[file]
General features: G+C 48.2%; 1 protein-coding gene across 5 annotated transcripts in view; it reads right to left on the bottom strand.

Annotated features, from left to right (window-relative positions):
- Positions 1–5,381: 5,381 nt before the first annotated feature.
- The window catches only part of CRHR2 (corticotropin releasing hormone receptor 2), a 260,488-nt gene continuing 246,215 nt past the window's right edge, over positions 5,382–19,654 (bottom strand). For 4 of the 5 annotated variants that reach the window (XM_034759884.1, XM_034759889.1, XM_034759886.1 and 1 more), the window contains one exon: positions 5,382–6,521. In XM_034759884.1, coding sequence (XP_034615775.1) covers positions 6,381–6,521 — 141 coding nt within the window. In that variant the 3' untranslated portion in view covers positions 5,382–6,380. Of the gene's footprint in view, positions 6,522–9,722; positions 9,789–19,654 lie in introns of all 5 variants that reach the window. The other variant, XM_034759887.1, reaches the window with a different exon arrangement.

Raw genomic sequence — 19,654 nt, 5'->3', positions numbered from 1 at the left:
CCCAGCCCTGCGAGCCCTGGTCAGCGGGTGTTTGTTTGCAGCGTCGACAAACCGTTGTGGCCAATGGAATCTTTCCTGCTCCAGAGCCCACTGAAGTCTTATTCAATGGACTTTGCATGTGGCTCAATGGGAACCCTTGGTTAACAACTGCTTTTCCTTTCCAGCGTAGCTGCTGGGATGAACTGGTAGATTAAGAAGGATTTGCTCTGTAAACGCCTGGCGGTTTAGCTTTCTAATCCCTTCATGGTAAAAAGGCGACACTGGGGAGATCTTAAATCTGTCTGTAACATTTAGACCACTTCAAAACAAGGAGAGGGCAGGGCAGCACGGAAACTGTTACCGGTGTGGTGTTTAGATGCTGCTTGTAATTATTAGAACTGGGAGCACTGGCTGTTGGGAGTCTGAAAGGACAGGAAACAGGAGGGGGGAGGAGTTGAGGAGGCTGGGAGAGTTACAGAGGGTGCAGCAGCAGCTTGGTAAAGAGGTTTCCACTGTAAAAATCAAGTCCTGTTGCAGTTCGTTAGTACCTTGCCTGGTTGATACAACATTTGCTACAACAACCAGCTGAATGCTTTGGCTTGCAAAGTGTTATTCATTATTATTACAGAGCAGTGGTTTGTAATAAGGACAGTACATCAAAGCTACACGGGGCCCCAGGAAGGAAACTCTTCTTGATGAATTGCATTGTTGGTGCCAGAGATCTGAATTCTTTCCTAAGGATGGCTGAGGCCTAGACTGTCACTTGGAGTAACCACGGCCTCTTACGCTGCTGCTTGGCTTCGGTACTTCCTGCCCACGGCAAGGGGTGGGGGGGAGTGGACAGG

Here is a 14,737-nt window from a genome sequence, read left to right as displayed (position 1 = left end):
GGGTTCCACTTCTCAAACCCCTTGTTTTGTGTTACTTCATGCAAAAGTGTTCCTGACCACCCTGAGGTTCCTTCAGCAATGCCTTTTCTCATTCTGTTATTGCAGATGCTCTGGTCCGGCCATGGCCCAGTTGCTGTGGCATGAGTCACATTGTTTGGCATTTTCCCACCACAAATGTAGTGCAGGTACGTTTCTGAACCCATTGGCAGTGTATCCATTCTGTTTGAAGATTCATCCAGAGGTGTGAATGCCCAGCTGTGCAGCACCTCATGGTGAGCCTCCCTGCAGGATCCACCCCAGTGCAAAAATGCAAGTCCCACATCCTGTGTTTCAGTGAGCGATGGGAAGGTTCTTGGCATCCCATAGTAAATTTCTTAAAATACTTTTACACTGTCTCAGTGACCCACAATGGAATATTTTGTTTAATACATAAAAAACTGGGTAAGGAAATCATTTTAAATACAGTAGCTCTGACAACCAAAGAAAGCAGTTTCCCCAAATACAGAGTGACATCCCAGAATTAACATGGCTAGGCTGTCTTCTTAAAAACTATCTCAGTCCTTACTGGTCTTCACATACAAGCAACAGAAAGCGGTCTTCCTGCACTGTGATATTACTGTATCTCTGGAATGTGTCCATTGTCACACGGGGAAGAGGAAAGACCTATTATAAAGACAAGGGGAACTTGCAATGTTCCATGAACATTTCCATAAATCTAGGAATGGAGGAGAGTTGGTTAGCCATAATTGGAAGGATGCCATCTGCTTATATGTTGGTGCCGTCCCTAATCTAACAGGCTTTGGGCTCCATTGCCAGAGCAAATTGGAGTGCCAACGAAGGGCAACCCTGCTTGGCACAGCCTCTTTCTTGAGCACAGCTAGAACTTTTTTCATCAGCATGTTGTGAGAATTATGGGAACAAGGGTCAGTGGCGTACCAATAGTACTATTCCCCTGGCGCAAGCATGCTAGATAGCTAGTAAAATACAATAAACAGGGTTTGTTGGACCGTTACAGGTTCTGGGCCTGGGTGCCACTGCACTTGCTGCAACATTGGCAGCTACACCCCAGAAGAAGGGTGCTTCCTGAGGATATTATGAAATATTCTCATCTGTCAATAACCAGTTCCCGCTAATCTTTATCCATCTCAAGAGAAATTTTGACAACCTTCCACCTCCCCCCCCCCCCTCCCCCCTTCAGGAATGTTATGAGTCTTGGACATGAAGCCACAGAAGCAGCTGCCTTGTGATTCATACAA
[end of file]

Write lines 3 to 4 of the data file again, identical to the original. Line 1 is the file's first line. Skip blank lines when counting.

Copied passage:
- Positions 1–5,381: 5,381 nt before the first annotated feature.
- The window catches only part of CRHR2 (corticotropin releasing hormone receptor 2), a 260,488-nt gene continuing 246,215 nt past the window's right edge, over positions 5,382–19,654 (bottom strand). For 4 of the 5 annotated variants that reach the window (XM_034759884.1, XM_034759889.1, XM_034759886.1 and 1 more), the window contains one exon: positions 5,382–6,521. In XM_034759884.1, coding sequence (XP_034615775.1) covers positions 6,381–6,521 — 141 coding nt within the window. In that variant the 3' untranslated portion in view covers positions 5,382–6,380. Of the gene's footprint in view, positions 6,522–9,722; positions 9,789–19,654 lie in introns of all 5 variants that reach the window. The other variant, XM_034759887.1, reaches the window with a different exon arrangement.